By Beverly Swerling
It’s tempting to think the abortion wars started with Roe v. Wade, but it’s not true.
In the early eighteenth century abortionists advertised in New York City broadsheets offering “guaranteed cures” for “female problems,” code for an unwanted pregnancy. The cures took the form of a variety of purges and placebos, and the non-sterile, non-anaesthetized version of what we’d now call a dilation and curettage when performed by a doctor, or a back-alley coat hangar special at the hands of an unqualified abortionist.
Just as the title quack was not a pejorative in colonial times – quackery was defended as natural and ‘homely’ – abortion was considered perfectly acceptable if performed before the end of the fourth month, the usual time for the child to “quicken.” The popular notion was that until then the fetus was not human, not ensouled, as the clergy said. By 1828, however, doctors were beginning to develop the specialties of gynecology and obstetrics. To eliminate the competition they lobbied for a law that said a person performing an abortion after quickening could be charged with manslaughter, fined $100, and sentenced to a year in prison. Their pleas were reinforced by a journalist, George W. Dixon, who saw himself as the keeper of public morality and apparently believed that if they could be sure of ending an illicit pregnancy, women would all become adulteresses and prostitutes. Under such circumstances no man could be sure of the virtue of his wife or his daughters.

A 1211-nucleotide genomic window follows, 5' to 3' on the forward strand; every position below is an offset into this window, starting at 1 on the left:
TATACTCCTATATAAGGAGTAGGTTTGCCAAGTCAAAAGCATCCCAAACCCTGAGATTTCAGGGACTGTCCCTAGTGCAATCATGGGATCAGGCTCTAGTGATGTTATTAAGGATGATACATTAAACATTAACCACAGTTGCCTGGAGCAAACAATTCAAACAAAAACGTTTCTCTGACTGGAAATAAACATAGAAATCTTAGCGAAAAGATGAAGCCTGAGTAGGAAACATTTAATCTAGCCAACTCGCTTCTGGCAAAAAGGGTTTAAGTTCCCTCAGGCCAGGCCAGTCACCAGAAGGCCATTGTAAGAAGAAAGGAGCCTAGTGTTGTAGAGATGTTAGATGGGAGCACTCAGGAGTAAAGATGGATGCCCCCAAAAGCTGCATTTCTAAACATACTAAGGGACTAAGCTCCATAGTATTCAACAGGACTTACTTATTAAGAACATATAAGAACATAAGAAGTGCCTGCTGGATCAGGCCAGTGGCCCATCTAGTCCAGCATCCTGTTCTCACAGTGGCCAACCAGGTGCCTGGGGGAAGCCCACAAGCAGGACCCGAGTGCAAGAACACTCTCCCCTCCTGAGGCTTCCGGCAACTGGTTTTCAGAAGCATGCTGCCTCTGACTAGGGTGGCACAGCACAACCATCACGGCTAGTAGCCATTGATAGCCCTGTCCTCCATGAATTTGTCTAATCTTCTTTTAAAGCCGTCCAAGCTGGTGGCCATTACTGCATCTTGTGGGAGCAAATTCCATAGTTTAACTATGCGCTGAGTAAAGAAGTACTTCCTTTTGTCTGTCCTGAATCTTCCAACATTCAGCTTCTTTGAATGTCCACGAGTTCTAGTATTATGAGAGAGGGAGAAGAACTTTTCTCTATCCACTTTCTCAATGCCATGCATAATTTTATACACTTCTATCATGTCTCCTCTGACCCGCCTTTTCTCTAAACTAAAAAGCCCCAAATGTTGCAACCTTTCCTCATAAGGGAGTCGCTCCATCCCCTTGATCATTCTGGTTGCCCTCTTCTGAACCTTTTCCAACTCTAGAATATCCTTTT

None of this stopped the most famous abortionist of her day, a woman who called herself Madame Restell, from building a thriving business. On the one occasion when Madam Restell was imprisoned, the men who relied on her to look after their mistresses if needed, (philandering was fine, creating a scandal was not) paid her jailer to provide a featherbed and “delicate” food. While she was in prison the American Female Moral Reform Society visited and tried to persuade her to convert to Christianity. They were not successful. She made even more money after she was released. Enough so she built herself a Fifth Avenue mansion (on the corner of 52nd Street) and bought a splendid coach and four with a liveried driver who took her up and down Broadway every afternoon.
For more, see Edward G. Burrows and Mike Wallace, Gotham: A History of New York City to 1898. Oxford University Press.
Image: National Police Gazette, March 13, 1847